This week, as we celebrate the putative 25th anniversary of the computer-text smiley face, we tackle the issue of the propriety of emoticons in workplace communications.
For those of you who are not as "with it" as your editors (and most of you know how tragically hip we are), emoticons (emotive or emotional icons) are a kind of text or graphical shorthand used to convey emotion in written communications, primarily in instant and text messages and e-mails. In fact, some instant messaging (IM) programs automatically translate text emoticons into their graphical equivalents.
Scott E. Fahlman, a professor at Carnegie Mellon University, takes credit(?) for having launched this verbal carnage 25 years ago with three simple keystrokes:
In a proposal posted to a Carnegie Mellon message board on Sept. 19, 1982, Fahlman wrote:
I propose that the following character sequence for joke markers:
Read it sideways. Actually, it is probably more economical to mark things that are NOT jokes, given current trends. For this, use
The use of those emoticons quickly caught on and soon spawned a host of others, with some of the most common being:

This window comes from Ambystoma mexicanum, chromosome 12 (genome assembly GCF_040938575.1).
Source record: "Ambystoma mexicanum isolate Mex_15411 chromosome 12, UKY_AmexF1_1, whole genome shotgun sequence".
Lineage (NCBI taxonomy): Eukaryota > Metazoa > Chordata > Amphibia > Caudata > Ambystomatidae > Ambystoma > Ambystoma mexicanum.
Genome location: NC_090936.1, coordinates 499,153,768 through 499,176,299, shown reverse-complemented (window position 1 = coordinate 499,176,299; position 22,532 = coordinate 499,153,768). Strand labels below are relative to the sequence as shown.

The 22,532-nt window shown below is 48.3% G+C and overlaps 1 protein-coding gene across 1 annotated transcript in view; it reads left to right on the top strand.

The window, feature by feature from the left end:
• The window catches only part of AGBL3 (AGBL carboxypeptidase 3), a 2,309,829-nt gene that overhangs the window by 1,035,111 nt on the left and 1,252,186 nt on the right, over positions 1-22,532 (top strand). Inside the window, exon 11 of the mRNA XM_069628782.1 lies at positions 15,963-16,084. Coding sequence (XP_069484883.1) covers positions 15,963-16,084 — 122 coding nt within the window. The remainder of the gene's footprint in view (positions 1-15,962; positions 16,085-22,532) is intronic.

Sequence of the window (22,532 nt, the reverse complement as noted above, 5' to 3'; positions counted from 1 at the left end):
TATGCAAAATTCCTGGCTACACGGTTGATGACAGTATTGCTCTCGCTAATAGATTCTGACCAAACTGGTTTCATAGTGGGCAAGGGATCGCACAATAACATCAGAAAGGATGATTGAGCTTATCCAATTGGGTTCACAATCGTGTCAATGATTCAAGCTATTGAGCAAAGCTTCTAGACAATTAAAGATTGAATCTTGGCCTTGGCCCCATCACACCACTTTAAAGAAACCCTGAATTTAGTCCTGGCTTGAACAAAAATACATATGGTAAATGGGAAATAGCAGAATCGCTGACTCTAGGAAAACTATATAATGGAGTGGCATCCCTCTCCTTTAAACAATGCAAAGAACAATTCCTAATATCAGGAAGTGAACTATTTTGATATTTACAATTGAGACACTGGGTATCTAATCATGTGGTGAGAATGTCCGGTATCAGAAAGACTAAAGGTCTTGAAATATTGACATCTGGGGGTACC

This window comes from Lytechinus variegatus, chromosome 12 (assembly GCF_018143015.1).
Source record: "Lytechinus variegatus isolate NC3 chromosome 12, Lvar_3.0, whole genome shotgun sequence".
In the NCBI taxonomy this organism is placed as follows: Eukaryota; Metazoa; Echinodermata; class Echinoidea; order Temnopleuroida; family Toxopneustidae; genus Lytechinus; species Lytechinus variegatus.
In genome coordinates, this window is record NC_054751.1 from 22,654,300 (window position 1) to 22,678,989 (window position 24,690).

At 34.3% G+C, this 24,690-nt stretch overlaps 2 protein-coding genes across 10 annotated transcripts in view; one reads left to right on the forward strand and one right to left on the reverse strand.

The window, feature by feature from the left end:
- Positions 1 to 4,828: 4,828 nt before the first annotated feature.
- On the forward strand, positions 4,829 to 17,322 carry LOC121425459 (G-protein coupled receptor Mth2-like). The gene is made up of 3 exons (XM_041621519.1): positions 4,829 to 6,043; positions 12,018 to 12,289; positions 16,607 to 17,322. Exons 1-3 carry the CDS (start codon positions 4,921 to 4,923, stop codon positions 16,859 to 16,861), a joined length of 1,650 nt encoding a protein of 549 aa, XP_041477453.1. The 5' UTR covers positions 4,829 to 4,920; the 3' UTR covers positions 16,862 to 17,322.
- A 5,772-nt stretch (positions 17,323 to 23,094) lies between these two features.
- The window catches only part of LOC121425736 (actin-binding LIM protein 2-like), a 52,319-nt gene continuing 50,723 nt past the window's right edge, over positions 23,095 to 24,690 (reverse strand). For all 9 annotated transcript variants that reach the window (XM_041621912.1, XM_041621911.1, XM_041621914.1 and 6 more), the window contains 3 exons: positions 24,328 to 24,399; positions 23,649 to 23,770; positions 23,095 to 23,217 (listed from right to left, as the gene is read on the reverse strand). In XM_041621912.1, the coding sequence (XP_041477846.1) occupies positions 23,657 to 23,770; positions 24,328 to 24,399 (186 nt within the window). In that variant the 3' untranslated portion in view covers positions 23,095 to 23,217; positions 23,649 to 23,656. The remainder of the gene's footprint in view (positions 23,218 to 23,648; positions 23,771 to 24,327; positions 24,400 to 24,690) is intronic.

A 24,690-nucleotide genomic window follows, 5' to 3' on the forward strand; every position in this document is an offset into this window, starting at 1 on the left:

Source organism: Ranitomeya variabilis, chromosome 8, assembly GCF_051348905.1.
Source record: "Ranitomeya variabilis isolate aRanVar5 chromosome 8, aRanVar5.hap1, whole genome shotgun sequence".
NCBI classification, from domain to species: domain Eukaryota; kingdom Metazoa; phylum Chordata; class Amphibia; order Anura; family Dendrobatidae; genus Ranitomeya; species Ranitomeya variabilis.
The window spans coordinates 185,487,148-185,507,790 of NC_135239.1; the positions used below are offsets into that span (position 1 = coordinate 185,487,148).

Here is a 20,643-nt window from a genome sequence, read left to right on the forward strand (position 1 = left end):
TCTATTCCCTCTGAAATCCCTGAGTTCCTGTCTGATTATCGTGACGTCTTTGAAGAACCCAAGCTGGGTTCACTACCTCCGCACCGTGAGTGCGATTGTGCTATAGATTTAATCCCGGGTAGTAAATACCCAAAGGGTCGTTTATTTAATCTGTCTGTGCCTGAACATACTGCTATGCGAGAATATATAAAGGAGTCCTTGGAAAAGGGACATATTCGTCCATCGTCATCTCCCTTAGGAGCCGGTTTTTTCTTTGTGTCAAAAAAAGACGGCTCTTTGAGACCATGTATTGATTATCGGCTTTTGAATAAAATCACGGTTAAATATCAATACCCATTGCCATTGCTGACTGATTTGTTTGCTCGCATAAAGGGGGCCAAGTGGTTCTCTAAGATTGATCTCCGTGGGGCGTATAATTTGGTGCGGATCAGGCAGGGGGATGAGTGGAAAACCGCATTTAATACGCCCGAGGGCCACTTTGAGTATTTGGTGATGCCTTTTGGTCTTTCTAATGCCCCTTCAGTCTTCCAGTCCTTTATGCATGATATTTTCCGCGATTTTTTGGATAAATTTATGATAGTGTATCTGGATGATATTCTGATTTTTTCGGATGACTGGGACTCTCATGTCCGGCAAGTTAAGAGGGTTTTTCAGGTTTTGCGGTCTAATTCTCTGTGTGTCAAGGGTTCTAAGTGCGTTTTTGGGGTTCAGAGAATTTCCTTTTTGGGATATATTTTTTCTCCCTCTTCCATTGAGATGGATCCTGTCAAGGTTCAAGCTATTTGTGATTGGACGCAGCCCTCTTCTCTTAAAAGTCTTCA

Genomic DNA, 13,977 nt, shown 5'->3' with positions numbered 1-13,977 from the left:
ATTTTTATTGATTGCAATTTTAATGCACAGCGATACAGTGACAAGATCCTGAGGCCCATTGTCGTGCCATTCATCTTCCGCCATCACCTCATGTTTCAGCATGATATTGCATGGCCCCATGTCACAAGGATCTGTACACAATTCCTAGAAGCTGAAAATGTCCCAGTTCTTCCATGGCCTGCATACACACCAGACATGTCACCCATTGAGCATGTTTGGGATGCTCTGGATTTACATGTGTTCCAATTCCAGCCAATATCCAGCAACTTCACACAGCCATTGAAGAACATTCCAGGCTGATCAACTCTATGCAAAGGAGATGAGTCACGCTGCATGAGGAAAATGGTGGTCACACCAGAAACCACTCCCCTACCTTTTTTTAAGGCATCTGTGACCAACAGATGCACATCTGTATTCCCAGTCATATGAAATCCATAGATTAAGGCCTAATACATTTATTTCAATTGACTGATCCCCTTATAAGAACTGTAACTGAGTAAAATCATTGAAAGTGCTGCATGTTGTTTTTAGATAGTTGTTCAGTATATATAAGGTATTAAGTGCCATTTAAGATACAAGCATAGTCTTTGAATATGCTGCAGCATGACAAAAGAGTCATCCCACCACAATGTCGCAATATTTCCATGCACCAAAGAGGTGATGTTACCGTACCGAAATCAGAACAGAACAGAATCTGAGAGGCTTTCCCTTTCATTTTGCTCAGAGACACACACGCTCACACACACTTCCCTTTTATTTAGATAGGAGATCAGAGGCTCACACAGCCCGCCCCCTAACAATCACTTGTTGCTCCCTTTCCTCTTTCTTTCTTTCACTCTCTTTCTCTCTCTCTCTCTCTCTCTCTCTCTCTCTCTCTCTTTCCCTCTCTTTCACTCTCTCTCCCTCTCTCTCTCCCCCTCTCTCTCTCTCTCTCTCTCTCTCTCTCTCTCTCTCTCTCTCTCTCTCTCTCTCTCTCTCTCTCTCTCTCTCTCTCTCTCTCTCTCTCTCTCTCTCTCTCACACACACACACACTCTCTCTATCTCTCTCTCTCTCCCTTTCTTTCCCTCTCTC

;-) -- The wink, used to convey that you are saying something tongue-in-cheek or think you are being clever
:-D -- The laugh (you figure it out)
:-P -- Tongue sticking out, indicating you are being silly
|-O -- The yawn (again, you figure it out)
For the more creative texters and IMers, there's always:
//0-0\\ -- John Lennon ('nough said)
*\0/* -- Cheerleader (rah)
5:-) -- Elvis (as Fahlman said, read it sideways)
But all of this begs the question of whether any of these text "cuteseyisms" have a legitimate place in business communications. In a survey article on emoticons back in July, the New York Times interviewed Alexis Feldman, the director of the Feldman Realty Group, who had some very strong opinions on the subject.
"I mean, it's ludicrous," Feldman told the Times. "I'm not going to feel better about losing hundreds of thousands of dollars because someone puts a frown face to regretfully inform me."
Emoticons, Feldman said, should be reserved for use by "naïve tweens on AOL Instant Messenger finding out after-school soccer practice is canceled."
Helio, a cell phone company and self-appointed arbiter of "The New Social Etiquette," offers, in a booklet by the same name, three things to remember about emoticons:
- Guys shouldn't send other guys emoticons. Unless they like the other guy. A lot.
- No emoticons unless you've met the person face to face or at least sent a picture. Unless, of course, your face actually resembles a semicolon.
- Never use the "cool" emoticon (i.e., the one with the sunglasses). It's the virtual equivalent of the fanny pack.
If you enjoyed this story, maybe we'll do a similar piece on the growing use of acronyms in workplace communications. So, TTFN to all of our BFFs ;-)
Source: Boston.com, The New York Times, Helio